The triumph of the short story

Good things come in small packages, they say. In Spain we say: “lo bueno, si breve, dos veces bueno” the same thinking can be applied to the short story. If you can develop characters and plot in not too many pages instead of hundreds you might have what it takes.

Your end of apprenticeship project in the Middle Ages required you to do a miniature of whatever your craft was; If you were a carpentry apprentice you had to make a tiny piece of furniture. These pieces where far more difficult to make than a regular sized piece. Again, the same goes for short stories. Boiling down a full story to a few pages requires a craftmanship not all writers have.

Short stories are the reason I fell in love with Literature (yes, with capital L). My high school Spanish lit teacher Soledad Sprackling had me reading Borges, and García Márquez. Later on I devoured Poe, Hemingway, Cortázar, Cervantes’ Novelas Ejemplares, Rosario Castellanos, Fuentes, etc. etc.

I recently read back-to-back books of shorts stories and was surprised to see that I have never written about short stories in this blog.

Las guerras perdidas is by Oswaldo Estrada, a dear friend and professor at UNC. Unfortunately, I never took any of his courses since our research interests did not match. Regardless, we became good friends. Last year on a weekend trip to Chapel Hill he even hosted a tapas dinner for me. His bittersweet short stories about loss and pain are beautifully written, his prose is reminiscent of García Márquez “Y aunque te bañes y perfumes, siempre hueles a tristeza.” Estrada’s insight into the human condition is precise, but sweetly narrated, which makes for a wonderful read. Highly recommended, five stars, two thumbs up!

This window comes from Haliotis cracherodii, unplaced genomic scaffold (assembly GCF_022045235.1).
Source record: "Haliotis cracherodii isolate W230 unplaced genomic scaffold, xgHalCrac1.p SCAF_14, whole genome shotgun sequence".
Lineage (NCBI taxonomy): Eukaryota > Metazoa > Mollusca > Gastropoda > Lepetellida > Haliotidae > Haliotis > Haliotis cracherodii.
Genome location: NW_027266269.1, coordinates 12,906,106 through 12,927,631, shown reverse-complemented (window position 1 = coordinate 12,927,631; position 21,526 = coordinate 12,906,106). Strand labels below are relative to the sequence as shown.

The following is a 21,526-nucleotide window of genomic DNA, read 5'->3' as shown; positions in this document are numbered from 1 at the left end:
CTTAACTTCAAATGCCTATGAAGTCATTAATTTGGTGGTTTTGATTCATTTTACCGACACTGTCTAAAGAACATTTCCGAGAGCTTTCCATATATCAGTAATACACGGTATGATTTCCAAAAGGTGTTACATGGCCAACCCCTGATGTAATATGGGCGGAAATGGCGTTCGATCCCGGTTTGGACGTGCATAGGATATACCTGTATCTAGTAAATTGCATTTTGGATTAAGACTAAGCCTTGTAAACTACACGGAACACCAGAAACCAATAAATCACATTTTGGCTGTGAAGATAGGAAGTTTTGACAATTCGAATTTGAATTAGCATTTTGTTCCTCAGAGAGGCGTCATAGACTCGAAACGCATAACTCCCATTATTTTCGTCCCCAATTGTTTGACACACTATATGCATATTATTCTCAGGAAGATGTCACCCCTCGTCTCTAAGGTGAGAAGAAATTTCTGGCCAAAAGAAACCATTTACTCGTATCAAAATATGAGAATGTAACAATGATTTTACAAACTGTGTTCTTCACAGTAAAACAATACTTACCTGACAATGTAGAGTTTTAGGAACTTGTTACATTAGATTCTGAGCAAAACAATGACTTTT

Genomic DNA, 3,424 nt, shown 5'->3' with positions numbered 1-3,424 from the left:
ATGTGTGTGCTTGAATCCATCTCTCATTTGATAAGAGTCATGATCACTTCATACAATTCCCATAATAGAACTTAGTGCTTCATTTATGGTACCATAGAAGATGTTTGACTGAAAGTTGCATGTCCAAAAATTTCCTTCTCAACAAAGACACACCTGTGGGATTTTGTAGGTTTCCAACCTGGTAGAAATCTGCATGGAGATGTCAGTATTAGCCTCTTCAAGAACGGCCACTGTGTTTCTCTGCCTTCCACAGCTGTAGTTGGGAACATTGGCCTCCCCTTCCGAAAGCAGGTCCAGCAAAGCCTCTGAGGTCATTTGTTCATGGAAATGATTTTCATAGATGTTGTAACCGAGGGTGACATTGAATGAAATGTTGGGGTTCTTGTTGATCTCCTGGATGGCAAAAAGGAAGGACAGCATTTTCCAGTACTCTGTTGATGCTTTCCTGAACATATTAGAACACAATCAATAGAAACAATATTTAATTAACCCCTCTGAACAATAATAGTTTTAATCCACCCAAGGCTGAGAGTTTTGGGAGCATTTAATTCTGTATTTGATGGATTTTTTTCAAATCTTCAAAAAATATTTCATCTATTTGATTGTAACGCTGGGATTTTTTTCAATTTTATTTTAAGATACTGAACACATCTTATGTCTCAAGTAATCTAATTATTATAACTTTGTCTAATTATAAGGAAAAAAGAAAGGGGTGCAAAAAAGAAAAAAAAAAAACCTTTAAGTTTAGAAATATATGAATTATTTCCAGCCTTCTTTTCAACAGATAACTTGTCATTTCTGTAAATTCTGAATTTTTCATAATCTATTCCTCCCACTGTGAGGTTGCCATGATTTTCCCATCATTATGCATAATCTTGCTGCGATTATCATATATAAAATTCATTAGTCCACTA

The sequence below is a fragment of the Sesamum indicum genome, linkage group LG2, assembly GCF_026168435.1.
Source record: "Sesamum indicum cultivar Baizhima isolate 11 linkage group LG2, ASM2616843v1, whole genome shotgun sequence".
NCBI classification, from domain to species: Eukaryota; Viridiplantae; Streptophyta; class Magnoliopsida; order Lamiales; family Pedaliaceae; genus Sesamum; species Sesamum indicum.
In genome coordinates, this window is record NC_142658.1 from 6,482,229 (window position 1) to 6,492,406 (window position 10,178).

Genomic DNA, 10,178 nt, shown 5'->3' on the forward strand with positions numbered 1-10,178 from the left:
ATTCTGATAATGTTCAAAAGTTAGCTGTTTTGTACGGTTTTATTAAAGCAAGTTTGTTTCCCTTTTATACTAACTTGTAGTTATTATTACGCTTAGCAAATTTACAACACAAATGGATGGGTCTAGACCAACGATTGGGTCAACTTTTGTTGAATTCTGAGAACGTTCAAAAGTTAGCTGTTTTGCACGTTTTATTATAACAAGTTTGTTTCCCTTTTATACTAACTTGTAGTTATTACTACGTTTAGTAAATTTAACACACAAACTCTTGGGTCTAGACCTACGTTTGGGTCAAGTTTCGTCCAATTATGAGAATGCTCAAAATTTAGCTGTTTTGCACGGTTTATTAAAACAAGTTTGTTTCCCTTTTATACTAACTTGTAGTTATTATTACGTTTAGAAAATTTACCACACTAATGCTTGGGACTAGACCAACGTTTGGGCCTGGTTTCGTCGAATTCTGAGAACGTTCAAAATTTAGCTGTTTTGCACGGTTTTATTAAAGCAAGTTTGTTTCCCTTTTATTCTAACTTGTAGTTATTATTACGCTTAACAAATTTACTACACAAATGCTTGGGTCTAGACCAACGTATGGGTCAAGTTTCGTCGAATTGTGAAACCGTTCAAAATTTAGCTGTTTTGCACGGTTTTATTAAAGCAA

Chilean Benjamín Labatut writes Un verdor terrible (oh yes sorry, both books are in Spanish). Labatut focuses his stories on physicists and chemists, scientists and their discoveries during the first half of the XX C. These are deeply researched stories that mix fiction and history in unknown (to the reader) quantities. It makes for scary but rewarding reading, riveting.

If you like short stories and read Spanish, I recommend both of these books. You are welcome.

Please leave your comments and recommendations below!

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